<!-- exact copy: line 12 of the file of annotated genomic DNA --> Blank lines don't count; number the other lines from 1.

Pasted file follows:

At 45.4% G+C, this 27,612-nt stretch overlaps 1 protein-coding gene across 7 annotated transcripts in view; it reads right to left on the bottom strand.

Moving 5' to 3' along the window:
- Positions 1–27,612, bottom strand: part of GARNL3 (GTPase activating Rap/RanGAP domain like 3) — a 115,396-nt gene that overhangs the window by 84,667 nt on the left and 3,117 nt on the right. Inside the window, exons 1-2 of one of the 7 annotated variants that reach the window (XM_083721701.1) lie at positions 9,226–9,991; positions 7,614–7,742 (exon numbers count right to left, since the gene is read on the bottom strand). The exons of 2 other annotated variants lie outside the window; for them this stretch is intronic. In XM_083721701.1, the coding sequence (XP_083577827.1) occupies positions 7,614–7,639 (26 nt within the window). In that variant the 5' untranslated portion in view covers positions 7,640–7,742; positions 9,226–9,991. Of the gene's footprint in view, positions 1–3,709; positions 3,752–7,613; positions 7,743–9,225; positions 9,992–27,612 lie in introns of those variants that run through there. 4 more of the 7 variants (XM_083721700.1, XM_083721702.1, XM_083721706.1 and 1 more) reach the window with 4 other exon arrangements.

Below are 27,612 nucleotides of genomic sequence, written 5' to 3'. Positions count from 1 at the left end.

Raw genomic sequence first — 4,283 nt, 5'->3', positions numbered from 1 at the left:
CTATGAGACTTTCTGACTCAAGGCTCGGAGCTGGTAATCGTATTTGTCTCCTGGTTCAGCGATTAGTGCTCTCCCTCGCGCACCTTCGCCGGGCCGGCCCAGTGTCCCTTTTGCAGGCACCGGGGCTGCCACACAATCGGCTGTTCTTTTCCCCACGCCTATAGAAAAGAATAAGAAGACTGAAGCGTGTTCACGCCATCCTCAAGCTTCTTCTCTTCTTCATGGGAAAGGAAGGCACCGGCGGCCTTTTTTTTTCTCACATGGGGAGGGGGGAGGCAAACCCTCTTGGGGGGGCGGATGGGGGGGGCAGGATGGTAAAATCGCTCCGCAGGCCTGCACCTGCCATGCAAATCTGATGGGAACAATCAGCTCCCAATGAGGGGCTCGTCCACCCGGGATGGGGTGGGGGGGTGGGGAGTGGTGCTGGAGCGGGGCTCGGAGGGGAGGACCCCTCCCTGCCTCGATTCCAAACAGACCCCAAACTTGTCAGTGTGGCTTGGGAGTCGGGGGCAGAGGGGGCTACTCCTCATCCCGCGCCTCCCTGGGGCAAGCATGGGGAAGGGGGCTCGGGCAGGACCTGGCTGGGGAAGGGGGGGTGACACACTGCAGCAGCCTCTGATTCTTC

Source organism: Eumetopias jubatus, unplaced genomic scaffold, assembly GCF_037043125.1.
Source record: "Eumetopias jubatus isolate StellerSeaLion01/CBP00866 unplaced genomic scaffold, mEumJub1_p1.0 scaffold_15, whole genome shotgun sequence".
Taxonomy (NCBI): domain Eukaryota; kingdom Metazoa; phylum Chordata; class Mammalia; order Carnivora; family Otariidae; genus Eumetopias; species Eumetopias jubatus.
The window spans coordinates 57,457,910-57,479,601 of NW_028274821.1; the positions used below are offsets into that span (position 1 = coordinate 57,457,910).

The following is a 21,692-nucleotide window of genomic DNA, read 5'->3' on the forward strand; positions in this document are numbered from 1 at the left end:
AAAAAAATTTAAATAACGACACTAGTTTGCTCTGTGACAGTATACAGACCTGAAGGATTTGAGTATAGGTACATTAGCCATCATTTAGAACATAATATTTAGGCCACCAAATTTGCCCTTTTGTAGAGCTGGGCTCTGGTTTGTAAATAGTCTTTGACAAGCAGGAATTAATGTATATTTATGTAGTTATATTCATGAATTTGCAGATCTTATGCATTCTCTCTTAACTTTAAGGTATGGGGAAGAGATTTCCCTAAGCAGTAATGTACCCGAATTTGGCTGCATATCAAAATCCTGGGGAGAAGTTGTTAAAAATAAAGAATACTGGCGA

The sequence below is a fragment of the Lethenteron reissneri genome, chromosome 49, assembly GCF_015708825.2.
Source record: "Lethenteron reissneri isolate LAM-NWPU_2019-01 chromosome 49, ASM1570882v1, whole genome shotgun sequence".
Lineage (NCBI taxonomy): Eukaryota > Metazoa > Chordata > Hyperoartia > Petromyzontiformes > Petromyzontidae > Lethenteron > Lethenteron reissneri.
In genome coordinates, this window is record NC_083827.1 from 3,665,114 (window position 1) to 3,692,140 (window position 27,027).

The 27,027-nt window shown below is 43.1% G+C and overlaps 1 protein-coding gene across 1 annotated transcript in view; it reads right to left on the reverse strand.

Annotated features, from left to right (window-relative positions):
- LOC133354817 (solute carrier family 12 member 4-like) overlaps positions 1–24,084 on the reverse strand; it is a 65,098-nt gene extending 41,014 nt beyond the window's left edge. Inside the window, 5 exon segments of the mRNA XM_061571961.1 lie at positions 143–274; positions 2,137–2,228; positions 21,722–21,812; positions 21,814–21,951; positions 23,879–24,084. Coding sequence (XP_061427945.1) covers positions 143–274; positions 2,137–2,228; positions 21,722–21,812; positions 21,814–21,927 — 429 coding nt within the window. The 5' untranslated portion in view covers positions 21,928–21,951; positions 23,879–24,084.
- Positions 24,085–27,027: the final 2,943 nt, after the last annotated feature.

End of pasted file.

AAAAAAATTTAAATAACGACACTAGTTTGCTCTGTGACAGTATACAGACCTGAAGGATTTGAGTATAGGTACATTAGCCATCATTTAGAACATAATATTTAGGCCACCAAATTTGCCCTTTTGTAGAGCTGGGCTCTGGTTTGTAAATAGTCTTTGACAAGCAGGAATTAATGTATATTTATGTAGTTATATTCATGAATTTGCAGATCTTATGCATTCTCTCTTAACTTTAAGGTATGGGGAAGAGATTTCCCTAAGCAGTAATGTACCCGAATTTGGCTGCATATCAAAATCCTGGGGAGAAGTTGTTAAAAATAAAGAATACTGGCGA